There are some risk factors over which we have no control, but there are also many risk factors associated with lifestyle over which we do have control Most of the steps that we can take to reduce the risk of a stroke (brain attack) relate to cardiovascular fitness. Because stroke is a form of cardiovascular disease, it makes sense that keeping the heart and blood vessels as healthy as possible will influence the odds in our favour. Risk factors such as heart disease, high blood pressure, and elevated blood cholesterol and lipids, must be monitored by a physician on a regular basis. These are factors that can be changed or, at minimum, controlled, by proper medical treatment and appropriate diet and lifestyle modifications.
High blood pressure (hypertension) is the single most important risk factor for stroke. The silent killer, hypertension often has no obvious symptoms. Even mild hypertension, if not adequately treated, increases stroke risk by putting abnormal pressure on blood vessel walls. This may cause a rupture at a weak spot. A physician can prescribe medication which, in conjunction with a healthy diet, helps control hypertension.
What Else Can We Do To Reduce The Risk Factors?
Stop Smoking - Studies confirm that smokers have a higher risk of stroke, regardless of other factors such as age, high blood pressure, or heart disease. The risk declines dramatically within a few years of stopping smoking.
Treat Heart Disease - A variety of heart conditions, including irregular heart rhythms (atrial fibrillation), heart attacks and heart valve disorders, can cause stroke. Treatment of these disorders can reduce stroke risk.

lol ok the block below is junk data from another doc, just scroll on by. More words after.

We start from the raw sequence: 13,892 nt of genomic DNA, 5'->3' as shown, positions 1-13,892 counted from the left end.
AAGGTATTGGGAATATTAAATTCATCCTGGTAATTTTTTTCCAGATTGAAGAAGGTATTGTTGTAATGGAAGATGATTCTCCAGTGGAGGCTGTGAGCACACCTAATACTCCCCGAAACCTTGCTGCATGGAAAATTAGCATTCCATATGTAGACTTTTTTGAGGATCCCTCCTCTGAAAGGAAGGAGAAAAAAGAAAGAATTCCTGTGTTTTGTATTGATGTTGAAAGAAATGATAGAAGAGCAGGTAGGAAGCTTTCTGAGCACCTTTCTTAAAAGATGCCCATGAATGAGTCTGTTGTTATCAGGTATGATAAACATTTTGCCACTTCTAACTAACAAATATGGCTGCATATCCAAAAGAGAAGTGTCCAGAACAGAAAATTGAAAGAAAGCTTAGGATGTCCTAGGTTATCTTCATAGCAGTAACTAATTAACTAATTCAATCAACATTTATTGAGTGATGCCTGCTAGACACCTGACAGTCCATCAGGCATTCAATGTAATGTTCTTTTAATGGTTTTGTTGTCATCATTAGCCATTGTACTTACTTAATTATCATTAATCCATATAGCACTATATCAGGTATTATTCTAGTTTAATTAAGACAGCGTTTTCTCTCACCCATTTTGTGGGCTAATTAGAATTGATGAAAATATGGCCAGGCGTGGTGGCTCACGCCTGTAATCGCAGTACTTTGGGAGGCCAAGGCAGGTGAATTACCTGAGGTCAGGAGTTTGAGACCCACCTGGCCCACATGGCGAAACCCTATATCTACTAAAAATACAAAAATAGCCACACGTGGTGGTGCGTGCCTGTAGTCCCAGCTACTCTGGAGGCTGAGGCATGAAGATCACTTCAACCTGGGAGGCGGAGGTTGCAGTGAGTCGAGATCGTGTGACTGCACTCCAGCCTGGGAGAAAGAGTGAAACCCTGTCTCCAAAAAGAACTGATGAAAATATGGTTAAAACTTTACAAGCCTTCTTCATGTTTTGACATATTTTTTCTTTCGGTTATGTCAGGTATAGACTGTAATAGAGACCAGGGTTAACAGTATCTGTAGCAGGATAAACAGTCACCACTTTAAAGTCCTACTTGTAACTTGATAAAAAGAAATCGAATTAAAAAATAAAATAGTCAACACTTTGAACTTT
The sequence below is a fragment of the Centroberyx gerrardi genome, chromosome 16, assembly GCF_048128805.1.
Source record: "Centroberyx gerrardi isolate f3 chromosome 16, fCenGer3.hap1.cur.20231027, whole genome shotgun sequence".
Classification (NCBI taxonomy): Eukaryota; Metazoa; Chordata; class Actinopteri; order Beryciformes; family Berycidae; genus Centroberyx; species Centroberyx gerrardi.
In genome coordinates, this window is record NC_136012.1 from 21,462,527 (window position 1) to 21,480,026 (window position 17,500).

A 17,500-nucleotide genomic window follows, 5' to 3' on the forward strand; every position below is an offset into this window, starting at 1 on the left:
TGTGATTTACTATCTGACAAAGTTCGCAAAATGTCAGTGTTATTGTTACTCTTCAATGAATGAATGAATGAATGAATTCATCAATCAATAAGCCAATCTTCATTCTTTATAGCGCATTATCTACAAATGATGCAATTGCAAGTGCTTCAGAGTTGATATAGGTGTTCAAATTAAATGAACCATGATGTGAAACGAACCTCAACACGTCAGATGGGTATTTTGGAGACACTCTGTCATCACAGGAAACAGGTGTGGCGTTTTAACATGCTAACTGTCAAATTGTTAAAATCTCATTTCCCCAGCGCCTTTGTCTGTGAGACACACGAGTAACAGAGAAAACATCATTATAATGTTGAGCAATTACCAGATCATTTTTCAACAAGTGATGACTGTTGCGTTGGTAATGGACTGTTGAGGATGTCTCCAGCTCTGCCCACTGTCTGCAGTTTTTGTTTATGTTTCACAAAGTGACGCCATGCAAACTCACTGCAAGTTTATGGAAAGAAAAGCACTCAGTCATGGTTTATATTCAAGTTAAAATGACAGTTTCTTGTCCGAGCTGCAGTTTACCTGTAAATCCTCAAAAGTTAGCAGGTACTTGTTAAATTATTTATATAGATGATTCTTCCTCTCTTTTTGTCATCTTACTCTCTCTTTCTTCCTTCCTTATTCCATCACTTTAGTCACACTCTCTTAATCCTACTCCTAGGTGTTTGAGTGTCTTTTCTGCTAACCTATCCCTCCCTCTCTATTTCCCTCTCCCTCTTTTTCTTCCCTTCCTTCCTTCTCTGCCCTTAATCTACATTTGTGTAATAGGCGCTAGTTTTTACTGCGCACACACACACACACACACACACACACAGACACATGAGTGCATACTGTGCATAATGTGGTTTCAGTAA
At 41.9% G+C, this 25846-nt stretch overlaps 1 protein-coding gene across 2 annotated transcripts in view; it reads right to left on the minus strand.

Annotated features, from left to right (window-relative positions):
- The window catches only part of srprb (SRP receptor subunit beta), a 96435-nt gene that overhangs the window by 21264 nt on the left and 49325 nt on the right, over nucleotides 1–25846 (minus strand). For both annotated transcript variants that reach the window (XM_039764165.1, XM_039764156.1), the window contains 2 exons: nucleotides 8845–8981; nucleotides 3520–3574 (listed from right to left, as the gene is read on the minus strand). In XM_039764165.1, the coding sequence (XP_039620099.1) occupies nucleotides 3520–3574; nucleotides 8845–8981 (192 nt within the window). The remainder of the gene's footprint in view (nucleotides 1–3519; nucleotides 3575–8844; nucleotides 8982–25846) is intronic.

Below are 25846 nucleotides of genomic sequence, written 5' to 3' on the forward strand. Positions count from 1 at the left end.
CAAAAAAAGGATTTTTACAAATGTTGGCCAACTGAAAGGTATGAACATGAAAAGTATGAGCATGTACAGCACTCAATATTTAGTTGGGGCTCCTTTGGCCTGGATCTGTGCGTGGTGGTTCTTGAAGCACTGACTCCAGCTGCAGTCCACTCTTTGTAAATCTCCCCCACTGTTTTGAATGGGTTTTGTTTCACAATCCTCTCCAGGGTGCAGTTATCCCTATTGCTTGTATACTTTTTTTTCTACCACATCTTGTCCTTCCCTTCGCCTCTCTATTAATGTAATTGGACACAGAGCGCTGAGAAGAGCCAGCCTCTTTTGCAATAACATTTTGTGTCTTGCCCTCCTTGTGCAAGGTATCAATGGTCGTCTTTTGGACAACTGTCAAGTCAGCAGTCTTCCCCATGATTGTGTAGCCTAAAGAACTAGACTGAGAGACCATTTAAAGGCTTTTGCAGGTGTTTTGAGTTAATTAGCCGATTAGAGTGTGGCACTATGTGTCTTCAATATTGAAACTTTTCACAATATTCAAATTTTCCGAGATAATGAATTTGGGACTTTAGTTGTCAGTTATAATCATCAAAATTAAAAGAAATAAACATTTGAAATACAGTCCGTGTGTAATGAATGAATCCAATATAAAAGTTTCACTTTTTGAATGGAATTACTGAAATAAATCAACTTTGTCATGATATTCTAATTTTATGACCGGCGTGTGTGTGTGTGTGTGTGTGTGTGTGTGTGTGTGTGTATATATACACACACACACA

Improve Diet - Consumption of foods high in fat, cholesterol and salt increases the risk for stroke.
Limit Alcohol Intake - Individuals who drink alcoholic beverages (more than two drinks per day) have an increased risk of stroke. Maintain a Healthy Weight - Being overweight strains the heart and blood vessels and is associated with high blood pressure.
Exercise Regularly - There appears to be an inverse relationship between exercise and atherosclerosis, i.e., more exercise is linked to lower levels of atherosclerosis.
Factors Beyond Our Control
Age - The chance of having a stroke increases with age. Two-thirds of strokes occur in persons over the age of 65.
Gender - For reasons that are not yet clear, stroke is 25 percent more common in men than in women.
Race - The incidence of stroke varies among races for reasons that are probably related to genetic factors.
Family or Individual History - A history of cerebrovascular disease in a family appears to be a contributing factor to stroke.
Early Warning Signs
Though many brain attacks occur seemingly without warning, as many as one in every three are preceded by temporary interruptions of the blood flow to the brain called transient ischemic attacks (TIA) They are, in fact, mini strokes with the same symptoms as described earlier. The symptoms are normally present for brief periods of a few minutes to a few hours and may recur over a period of several months or even longer.
TIA is a warning of the potential for a brain attack. Yet, by virtue of the fact that the symptoms are the same as, or similar to, a stroke and disappear in a relatively short time it may breed a false sense of security, contributing to a delay in seeking emergency treatment for a full-fledged stroke.
Any occurrence of the symptoms, however brief requires medical attention. Seek help promptly.
Changing the Perception of Stroke
Stroke is unpreventable
Stroke cannot be treated
Stroke only strikes the elderly
Stroke happens to the heart
Stroke recovery continues throughout life
Stroke is largely preventable
Stroke requires emergency treatment
Stroke can happen to anyone
Stroke is a "Brain Attack"